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Navigating among tabs in Vim

Last week I mentioned that the only thing I was struggling with in my transition to Vim for editing code was juggling multiple open files at once. Switching from one file to another is really easy, especially if you’re working on a Rails app and using rails.vim. There are a number of really nice navigation features built in that make it easy to open any file from your project and to switch among related files.

This morning I noticed that these navigation commands all have “open in new tab,” “open in new split window,” and “open in new window” variations. So to open a model called “store.rb”, in command mode you just type:

:Rmodel store

To open that model in a new tab, you type:

:RTmodel store

Navigating among tabs using the keyboard is easy as well:

<tab number>gt

So, to switch to the third tab, you just type “3gt”. In command mode you can also just type “gt” to move to the next tab.

Suddenly, my problems are solved.

I’m also getting the hang of split windows, which I should have mastered years ago. They have two advantages over tabs, the first being that they make it easy to look at multiple files at once. The second is that you can use them in terminal sessions as well. Another nice thing about split windows is that you can split your view of one file so that you can look at one section of the file while you work on another.

I think the real lesson here is that not taking the time to master your tools is false economy.

4 Comments

  1. In Soviet Russia, tools master you!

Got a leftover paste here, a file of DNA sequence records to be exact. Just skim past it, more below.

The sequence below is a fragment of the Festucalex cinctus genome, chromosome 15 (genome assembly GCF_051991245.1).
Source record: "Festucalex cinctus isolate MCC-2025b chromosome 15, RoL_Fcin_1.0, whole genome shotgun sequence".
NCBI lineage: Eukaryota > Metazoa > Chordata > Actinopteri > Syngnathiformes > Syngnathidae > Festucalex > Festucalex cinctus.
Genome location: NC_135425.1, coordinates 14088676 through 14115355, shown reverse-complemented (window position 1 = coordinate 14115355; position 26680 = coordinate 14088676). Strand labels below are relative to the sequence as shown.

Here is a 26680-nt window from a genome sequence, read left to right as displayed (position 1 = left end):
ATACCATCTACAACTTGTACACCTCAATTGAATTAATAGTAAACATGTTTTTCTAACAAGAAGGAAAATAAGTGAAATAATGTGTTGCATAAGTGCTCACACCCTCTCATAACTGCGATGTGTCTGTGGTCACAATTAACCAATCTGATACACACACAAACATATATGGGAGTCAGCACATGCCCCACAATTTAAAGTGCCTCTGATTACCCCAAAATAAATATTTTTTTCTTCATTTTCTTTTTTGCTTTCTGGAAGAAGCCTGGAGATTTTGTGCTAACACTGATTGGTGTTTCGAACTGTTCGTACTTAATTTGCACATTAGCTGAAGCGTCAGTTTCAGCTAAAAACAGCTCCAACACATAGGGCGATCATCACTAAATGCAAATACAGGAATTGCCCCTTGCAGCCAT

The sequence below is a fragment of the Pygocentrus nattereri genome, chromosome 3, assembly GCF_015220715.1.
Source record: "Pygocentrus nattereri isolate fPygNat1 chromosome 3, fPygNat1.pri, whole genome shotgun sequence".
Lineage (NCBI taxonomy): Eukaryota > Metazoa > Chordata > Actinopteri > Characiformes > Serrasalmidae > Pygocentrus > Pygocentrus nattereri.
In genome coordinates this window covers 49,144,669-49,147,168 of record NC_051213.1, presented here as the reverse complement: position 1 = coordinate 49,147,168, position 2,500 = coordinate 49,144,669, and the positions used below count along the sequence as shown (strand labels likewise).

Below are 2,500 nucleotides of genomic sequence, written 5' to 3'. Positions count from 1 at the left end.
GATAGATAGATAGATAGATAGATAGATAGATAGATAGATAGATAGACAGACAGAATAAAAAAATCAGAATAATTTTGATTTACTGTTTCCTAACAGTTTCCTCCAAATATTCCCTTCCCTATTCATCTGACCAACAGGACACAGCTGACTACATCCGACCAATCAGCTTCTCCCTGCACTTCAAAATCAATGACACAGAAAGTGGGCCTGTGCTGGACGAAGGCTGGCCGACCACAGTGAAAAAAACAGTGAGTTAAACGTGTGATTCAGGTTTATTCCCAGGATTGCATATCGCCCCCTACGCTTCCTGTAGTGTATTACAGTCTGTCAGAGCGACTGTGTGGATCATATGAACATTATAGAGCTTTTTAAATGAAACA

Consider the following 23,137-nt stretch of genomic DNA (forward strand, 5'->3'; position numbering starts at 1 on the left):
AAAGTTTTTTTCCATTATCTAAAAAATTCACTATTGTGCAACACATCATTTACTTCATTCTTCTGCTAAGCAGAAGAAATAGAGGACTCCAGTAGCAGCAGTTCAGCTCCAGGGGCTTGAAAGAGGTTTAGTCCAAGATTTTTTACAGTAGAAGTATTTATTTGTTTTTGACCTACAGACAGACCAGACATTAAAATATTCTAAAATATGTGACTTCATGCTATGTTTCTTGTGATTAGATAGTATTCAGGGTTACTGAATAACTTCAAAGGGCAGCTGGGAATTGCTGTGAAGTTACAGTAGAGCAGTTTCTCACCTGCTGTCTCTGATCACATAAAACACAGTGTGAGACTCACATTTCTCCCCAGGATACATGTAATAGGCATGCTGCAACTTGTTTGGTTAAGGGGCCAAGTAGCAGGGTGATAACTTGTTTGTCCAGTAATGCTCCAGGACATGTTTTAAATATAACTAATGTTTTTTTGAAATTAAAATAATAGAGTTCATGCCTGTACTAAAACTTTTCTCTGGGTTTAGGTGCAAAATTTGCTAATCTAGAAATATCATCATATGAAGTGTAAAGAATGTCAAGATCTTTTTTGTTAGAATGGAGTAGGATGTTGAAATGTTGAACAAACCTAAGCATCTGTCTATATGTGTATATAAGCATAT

2. Are you using a GUI version of vim or using it in a terminal window?

    I’m looking forward to going back to Eclipse real soon now after a sojourn in the lands of IDEA and Visual Studio. IDEA is good but too quirky for me and Visual Studio is too underpowered and ugly, relying on third-party plugins of dubious quality and high price for things like decent refactoring and code-formatting support.

    (Eclipse’s code formatter is a thousand times better than VS’s built-in formatter, which cannot be trusted to fix even basic line-breaking.)

    Can’t see taking up vim again. Obviously I still use it on remote systems but that’s about it.

  3. I’m using MacVim (the GUI for OS X). For Java development, I absolutely would not give up Eclipse for Vim (or MacVim). Once you have a strong working knowledge of Eclipse, it is an incredibly powerful tool. But for editing simpler stuff, I’m finding Vim to be preferable to other text editors like TextMate.

  4. I would suggest you ignore tabs in Vim and just focus on buffers. It is a lot simpler, and there are a lot more plugins to help you 🙂

    At the moment I am using Lusty Juggler (https://github.com/sjbach/lusty). Pressing the key combo to bring it up (I have it mapped to ,b) replaces the status bar with a list of open buffers, which you can then jump to by double pressing a number key. The results are even ordered by which buffer you opened last, so switching between two buffers is as simple as pressing ,b22. Thinking about it now, maybe I should remap that….

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